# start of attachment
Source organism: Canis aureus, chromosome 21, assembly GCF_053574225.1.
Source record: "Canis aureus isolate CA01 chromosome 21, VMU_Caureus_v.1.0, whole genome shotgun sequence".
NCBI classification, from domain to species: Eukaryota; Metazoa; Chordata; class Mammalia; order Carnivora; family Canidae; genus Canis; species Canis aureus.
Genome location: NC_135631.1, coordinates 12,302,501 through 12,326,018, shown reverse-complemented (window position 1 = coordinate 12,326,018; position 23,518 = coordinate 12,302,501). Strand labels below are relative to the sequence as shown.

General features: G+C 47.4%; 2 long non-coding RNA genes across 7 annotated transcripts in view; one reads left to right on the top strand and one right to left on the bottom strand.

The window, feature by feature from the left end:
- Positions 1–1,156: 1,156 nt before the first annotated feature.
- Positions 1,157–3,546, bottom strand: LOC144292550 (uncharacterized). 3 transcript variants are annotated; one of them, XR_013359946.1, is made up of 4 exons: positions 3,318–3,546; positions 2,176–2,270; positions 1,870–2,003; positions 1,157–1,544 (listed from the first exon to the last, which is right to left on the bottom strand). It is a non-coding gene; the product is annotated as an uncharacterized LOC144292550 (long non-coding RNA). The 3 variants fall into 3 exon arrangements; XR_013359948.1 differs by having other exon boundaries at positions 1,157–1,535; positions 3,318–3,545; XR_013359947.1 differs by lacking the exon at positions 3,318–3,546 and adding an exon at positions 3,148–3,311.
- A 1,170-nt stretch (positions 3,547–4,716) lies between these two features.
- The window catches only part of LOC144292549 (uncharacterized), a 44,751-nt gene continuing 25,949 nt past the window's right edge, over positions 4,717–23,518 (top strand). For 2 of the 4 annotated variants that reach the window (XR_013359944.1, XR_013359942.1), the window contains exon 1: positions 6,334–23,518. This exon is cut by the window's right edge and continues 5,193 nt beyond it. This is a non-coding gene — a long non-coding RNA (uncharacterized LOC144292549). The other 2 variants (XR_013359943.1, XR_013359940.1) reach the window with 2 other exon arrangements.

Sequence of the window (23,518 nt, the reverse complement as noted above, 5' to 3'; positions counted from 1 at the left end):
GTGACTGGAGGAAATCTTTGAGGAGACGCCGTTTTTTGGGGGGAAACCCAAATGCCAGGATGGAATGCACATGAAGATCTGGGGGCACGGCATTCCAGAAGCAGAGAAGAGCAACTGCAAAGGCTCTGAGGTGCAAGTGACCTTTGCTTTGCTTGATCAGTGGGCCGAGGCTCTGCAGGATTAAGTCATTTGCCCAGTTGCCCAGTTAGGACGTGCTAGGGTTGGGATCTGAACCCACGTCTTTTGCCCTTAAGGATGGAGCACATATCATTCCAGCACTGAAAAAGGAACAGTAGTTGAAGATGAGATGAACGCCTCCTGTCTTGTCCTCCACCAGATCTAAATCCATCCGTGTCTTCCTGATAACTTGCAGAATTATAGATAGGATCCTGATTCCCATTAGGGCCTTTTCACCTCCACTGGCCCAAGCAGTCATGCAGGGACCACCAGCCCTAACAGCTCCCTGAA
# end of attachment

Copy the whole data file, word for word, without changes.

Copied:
Source organism: Canis aureus, chromosome 21, assembly GCF_053574225.1.
Source record: "Canis aureus isolate CA01 chromosome 21, VMU_Caureus_v.1.0, whole genome shotgun sequence".
NCBI classification, from domain to species: Eukaryota; Metazoa; Chordata; class Mammalia; order Carnivora; family Canidae; genus Canis; species Canis aureus.
Genome location: NC_135631.1, coordinates 12,302,501 through 12,326,018, shown reverse-complemented (window position 1 = coordinate 12,326,018; position 23,518 = coordinate 12,302,501). Strand labels below are relative to the sequence as shown.

General features: G+C 47.4%; 2 long non-coding RNA genes across 7 annotated transcripts in view; one reads left to right on the top strand and one right to left on the bottom strand.

The window, feature by feature from the left end:
- Positions 1–1,156: 1,156 nt before the first annotated feature.
- Positions 1,157–3,546, bottom strand: LOC144292550 (uncharacterized). 3 transcript variants are annotated; one of them, XR_013359946.1, is made up of 4 exons: positions 3,318–3,546; positions 2,176–2,270; positions 1,870–2,003; positions 1,157–1,544 (listed from the first exon to the last, which is right to left on the bottom strand). It is a non-coding gene; the product is annotated as an uncharacterized LOC144292550 (long non-coding RNA). The 3 variants fall into 3 exon arrangements; XR_013359948.1 differs by having other exon boundaries at positions 1,157–1,535; positions 3,318–3,545; XR_013359947.1 differs by lacking the exon at positions 3,318–3,546 and adding an exon at positions 3,148–3,311.
- A 1,170-nt stretch (positions 3,547–4,716) lies between these two features.
- The window catches only part of LOC144292549 (uncharacterized), a 44,751-nt gene continuing 25,949 nt past the window's right edge, over positions 4,717–23,518 (top strand). For 2 of the 4 annotated variants that reach the window (XR_013359944.1, XR_013359942.1), the window contains exon 1: positions 6,334–23,518. This exon is cut by the window's right edge and continues 5,193 nt beyond it. This is a non-coding gene — a long non-coding RNA (uncharacterized LOC144292549). The other 2 variants (XR_013359943.1, XR_013359940.1) reach the window with 2 other exon arrangements.

Sequence of the window (23,518 nt, the reverse complement as noted above, 5' to 3'; positions counted from 1 at the left end):
GTGACTGGAGGAAATCTTTGAGGAGACGCCGTTTTTTGGGGGGAAACCCAAATGCCAGGATGGAATGCACATGAAGATCTGGGGGCACGGCATTCCAGAAGCAGAGAAGAGCAACTGCAAAGGCTCTGAGGTGCAAGTGACCTTTGCTTTGCTTGATCAGTGGGCCGAGGCTCTGCAGGATTAAGTCATTTGCCCAGTTGCCCAGTTAGGACGTGCTAGGGTTGGGATCTGAACCCACGTCTTTTGCCCTTAAGGATGGAGCACATATCATTCCAGCACTGAAAAAGGAACAGTAGTTGAAGATGAGATGAACGCCTCCTGTCTTGTCCTCCACCAGATCTAAATCCATCCGTGTCTTCCTGATAACTTGCAGAATTATAGATAGGATCCTGATTCCCATTAGGGCCTTTTCACCTCCACTGGCCCAAGCAGTCATGCAGGGACCACCAGCCCTAACAGCTCCCTGAA